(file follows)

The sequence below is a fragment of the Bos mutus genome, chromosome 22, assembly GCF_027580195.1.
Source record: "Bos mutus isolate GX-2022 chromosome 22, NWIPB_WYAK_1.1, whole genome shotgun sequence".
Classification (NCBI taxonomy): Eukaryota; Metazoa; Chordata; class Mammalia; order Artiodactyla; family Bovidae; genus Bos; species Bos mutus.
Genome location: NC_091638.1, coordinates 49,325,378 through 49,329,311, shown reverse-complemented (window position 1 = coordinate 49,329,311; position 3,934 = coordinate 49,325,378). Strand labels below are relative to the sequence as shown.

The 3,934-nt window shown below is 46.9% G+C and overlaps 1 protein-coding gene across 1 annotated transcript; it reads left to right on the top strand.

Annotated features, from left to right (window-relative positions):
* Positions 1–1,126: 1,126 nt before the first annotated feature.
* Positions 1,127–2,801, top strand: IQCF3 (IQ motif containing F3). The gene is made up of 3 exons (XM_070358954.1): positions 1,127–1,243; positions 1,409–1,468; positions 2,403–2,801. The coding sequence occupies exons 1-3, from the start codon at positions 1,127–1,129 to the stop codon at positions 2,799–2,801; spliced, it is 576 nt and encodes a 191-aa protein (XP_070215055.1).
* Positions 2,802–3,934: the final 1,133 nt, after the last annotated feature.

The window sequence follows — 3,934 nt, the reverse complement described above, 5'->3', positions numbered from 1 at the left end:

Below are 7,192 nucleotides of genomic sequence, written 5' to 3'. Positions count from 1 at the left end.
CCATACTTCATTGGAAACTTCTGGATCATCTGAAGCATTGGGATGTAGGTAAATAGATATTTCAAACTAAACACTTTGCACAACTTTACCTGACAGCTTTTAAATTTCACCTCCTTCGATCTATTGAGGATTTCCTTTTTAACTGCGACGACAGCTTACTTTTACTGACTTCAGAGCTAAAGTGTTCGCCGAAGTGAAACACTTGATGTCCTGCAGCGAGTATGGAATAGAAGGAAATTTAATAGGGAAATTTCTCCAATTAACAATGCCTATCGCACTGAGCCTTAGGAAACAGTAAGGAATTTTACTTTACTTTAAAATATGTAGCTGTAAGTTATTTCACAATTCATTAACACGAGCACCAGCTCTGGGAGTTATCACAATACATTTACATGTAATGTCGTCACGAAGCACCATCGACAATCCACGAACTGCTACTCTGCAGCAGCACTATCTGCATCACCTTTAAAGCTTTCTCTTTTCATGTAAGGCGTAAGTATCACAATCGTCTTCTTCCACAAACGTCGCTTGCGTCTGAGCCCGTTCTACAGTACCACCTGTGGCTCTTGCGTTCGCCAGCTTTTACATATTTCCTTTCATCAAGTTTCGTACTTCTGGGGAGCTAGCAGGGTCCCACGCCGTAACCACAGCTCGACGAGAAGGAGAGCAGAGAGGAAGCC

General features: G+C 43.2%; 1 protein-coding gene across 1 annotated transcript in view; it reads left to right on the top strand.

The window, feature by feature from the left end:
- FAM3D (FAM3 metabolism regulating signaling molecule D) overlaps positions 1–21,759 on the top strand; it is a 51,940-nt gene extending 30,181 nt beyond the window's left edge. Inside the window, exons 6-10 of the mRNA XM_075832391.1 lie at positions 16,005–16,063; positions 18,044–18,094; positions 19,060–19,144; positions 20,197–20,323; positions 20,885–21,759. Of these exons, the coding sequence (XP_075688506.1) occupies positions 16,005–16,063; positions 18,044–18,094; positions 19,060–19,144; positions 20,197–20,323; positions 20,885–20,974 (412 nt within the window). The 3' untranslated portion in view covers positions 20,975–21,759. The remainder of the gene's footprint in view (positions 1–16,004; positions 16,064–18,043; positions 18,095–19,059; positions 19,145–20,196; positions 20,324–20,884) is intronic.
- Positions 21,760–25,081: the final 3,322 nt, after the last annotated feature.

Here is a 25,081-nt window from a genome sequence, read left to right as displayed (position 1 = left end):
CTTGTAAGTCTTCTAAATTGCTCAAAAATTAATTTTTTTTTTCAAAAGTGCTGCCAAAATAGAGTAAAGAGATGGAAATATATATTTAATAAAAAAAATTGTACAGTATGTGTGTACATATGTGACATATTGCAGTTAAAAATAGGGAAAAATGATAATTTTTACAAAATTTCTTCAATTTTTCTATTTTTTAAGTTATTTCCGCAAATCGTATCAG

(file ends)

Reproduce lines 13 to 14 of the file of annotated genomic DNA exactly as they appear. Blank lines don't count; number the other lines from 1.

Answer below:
General features: G+C 43.2%; 1 protein-coding gene across 1 annotated transcript in view; it reads left to right on the top strand.

The window, feature by feature from the left end: